Application of wave transformation models for estimation of morphological changes at Vellar estuary, southeast coast of India
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Assessment of the wave climate at near coast is vital for estimation of morphological changes, such as growth of sand spit and associated siltation of tidal inlets. Vellar (bar-built) estuary is one of the prominent estuaries along the southeast coast of India, located at 11°30′N and 79°46′E, less studied in terms of its morphological features. The inlet of Vellar is exposed to high energetic waves, inducing large sediment transport rates and shoreline changes. Local wave characteristics are not accurately defined and the available wave information at near coast is limited (point based observations). In the present study, three decoupled numerical models are employed to derive the monthly nearshore wave climate at Vellar by transforming waves from deep water to nearshore. These models are independently validated with buoy observations in deep water and wave gauge data at nearshore. Based on the nearshore wave data, littoral drift along the coast was estimated and compared with the spit growth at Vellar inlet. The estimated average littoral drift along this coast from February to October is 1.93 × 106 m3 toward north and from November to January it is 1.52 × 106 m3 toward south, resulting in a net northerly drift. Results indicated that increase in the wave energy during the period of July to September is responsible for the maximum growth of the sand spit observed in the field.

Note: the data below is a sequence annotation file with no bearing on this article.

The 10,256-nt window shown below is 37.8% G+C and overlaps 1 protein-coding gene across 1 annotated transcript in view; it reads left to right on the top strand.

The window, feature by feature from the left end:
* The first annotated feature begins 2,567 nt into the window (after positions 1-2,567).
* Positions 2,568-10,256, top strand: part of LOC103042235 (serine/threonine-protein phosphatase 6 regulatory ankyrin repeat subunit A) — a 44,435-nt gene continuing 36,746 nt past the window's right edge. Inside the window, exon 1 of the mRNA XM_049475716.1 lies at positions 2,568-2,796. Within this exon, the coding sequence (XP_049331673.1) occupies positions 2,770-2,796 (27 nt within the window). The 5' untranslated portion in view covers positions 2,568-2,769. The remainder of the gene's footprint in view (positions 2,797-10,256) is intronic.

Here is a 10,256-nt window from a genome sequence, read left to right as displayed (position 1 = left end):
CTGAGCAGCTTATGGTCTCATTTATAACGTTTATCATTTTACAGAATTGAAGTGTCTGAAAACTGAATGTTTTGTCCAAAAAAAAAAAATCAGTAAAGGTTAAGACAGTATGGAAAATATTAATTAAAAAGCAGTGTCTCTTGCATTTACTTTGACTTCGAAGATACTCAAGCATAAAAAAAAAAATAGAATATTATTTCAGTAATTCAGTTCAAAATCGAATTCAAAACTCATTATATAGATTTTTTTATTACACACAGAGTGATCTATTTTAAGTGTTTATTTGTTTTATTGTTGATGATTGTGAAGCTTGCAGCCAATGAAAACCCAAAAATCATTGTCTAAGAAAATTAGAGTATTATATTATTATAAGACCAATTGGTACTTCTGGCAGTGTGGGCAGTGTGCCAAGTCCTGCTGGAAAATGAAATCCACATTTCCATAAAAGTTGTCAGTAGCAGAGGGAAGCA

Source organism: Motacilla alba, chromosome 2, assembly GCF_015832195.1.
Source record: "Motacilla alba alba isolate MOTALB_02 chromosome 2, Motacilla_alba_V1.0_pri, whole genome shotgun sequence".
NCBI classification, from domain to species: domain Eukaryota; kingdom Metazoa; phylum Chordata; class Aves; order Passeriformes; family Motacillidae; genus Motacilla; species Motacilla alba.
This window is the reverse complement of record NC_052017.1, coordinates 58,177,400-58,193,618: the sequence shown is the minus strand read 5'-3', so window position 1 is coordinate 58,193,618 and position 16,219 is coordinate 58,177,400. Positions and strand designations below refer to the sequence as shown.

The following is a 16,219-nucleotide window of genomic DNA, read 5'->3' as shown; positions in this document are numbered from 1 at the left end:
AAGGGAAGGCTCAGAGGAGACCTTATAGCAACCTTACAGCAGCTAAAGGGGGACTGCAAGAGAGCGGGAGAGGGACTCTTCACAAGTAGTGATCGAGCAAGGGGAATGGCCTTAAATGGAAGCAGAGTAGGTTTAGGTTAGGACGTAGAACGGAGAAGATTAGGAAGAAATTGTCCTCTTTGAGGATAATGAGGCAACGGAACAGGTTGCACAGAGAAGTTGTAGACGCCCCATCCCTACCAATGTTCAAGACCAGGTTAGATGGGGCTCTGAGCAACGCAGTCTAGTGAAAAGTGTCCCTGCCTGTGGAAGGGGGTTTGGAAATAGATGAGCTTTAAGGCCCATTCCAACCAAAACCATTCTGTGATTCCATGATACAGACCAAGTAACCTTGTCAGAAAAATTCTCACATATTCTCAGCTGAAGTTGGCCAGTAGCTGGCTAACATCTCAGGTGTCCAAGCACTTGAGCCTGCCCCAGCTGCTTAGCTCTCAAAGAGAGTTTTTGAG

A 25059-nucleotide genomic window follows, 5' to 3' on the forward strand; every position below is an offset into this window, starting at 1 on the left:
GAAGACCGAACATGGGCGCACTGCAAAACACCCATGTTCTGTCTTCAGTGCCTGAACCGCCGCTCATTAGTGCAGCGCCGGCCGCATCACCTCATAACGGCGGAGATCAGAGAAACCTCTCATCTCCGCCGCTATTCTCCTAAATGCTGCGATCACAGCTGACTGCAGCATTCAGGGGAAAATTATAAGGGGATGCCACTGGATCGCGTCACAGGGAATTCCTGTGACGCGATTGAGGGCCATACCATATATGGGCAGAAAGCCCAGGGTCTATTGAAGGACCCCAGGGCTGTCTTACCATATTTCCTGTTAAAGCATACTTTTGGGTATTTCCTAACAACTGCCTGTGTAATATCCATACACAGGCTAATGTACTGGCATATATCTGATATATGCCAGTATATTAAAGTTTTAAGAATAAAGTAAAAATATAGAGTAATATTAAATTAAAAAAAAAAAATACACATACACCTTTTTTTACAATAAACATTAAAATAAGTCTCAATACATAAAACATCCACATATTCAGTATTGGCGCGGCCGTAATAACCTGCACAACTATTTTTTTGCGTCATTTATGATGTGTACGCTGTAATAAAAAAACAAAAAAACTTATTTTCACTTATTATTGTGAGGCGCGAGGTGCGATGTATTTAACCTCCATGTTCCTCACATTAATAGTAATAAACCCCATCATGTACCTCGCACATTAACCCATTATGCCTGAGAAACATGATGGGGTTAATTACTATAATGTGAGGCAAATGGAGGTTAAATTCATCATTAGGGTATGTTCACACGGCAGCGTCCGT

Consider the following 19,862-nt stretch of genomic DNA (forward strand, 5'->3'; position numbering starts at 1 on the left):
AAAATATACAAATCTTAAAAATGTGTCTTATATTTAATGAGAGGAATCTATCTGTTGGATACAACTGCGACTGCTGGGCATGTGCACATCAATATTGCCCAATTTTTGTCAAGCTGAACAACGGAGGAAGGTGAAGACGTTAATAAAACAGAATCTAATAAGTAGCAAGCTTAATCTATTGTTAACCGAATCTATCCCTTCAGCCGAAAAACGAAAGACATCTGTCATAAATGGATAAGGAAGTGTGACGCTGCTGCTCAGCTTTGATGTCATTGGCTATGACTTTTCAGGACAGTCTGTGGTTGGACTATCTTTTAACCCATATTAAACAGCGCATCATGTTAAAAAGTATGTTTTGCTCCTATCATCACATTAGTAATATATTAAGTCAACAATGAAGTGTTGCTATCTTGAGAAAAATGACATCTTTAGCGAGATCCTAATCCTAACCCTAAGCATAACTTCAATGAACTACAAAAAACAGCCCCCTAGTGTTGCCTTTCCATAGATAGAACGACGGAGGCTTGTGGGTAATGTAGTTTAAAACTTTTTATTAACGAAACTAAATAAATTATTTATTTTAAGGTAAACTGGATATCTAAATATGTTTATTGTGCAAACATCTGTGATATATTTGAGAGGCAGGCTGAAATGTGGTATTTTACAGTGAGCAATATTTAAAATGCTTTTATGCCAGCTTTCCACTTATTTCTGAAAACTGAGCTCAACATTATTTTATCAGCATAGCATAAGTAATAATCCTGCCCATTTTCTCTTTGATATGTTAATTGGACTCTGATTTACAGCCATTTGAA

KeywordsWave model Sand spit Littoral drift Tidal inlet Sediment transport
The authors gratefully acknowledge Dr BR Subramanian, Advisor, Ministry of Earth Sciences for his support and his valuable guidance throughout this work. We also thank Prof. JS Mani for his advice and suggestions.
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